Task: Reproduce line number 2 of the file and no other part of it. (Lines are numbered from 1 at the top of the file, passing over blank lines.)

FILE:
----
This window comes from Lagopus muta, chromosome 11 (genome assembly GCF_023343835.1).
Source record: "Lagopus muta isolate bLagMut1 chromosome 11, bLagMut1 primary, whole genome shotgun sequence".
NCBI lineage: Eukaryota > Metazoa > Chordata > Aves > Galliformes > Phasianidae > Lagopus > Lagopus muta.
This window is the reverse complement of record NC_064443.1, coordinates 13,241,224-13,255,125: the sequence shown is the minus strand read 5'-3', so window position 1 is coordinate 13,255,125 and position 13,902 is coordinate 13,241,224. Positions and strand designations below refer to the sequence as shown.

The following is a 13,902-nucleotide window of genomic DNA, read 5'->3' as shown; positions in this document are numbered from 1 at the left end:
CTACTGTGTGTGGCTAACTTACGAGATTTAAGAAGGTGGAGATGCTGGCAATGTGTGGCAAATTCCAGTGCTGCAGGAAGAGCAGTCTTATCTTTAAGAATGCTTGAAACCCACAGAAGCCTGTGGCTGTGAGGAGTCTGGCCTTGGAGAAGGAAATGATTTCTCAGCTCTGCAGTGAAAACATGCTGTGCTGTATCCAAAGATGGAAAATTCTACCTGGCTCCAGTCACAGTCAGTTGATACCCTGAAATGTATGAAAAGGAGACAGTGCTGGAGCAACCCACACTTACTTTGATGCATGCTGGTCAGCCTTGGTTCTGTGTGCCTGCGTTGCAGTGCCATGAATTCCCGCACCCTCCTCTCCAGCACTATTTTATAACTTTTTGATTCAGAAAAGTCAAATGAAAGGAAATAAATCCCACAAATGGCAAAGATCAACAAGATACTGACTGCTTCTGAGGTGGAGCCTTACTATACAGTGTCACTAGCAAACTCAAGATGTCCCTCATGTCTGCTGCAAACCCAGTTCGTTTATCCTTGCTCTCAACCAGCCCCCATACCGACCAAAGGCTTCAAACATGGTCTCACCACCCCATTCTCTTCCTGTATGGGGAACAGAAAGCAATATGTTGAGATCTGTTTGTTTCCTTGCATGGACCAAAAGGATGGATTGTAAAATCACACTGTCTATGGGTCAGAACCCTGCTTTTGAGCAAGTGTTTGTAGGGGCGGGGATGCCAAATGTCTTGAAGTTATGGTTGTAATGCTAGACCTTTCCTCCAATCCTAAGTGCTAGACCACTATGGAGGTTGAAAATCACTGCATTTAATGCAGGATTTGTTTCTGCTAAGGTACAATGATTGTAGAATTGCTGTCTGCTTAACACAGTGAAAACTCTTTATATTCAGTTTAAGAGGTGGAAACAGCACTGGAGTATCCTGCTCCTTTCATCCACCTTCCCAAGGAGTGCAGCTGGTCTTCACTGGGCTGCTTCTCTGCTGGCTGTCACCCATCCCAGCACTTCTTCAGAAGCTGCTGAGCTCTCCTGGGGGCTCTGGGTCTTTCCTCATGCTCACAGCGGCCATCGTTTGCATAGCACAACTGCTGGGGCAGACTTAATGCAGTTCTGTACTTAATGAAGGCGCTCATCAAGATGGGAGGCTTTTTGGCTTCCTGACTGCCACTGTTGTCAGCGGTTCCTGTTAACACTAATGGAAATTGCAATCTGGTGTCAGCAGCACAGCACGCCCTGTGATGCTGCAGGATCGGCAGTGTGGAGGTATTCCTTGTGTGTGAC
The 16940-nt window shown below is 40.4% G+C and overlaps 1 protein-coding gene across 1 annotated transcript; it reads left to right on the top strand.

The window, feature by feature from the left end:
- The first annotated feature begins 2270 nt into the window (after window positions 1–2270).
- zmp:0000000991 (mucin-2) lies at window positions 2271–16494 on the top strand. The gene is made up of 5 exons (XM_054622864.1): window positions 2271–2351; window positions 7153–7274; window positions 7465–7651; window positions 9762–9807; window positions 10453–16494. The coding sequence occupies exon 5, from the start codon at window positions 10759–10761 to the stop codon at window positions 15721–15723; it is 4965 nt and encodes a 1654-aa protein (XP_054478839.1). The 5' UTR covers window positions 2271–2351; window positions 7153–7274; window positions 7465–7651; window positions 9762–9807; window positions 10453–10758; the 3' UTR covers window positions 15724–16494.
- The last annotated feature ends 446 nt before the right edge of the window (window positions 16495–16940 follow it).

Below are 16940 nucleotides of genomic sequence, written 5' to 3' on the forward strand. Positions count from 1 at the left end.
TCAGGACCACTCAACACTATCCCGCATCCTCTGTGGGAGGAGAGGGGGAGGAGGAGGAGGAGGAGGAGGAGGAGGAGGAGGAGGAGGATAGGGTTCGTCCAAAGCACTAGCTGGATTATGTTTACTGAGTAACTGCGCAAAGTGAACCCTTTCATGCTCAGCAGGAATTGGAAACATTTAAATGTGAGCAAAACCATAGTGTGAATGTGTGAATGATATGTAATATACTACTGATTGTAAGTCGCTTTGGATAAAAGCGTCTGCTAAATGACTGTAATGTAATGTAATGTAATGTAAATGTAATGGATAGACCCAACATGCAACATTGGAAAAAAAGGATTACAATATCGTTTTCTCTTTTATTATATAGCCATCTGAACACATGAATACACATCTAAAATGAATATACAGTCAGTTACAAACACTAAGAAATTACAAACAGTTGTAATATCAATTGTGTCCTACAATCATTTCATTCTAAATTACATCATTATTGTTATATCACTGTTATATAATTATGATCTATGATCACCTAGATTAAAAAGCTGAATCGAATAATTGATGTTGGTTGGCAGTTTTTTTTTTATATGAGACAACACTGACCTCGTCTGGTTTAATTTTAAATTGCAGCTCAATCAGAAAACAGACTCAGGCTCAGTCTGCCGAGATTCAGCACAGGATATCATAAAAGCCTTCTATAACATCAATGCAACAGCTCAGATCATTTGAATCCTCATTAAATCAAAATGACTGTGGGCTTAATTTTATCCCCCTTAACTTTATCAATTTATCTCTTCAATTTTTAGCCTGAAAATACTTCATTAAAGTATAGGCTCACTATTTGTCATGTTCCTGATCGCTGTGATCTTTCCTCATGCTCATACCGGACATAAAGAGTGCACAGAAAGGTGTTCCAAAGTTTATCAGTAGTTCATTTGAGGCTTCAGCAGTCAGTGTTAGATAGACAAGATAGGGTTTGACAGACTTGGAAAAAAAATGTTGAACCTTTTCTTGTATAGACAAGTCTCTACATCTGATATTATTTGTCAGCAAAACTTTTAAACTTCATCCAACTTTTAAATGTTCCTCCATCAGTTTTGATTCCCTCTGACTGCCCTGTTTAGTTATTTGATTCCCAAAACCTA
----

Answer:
Source record: "Lagopus muta isolate bLagMut1 chromosome 11, bLagMut1 primary, whole genome shotgun sequence".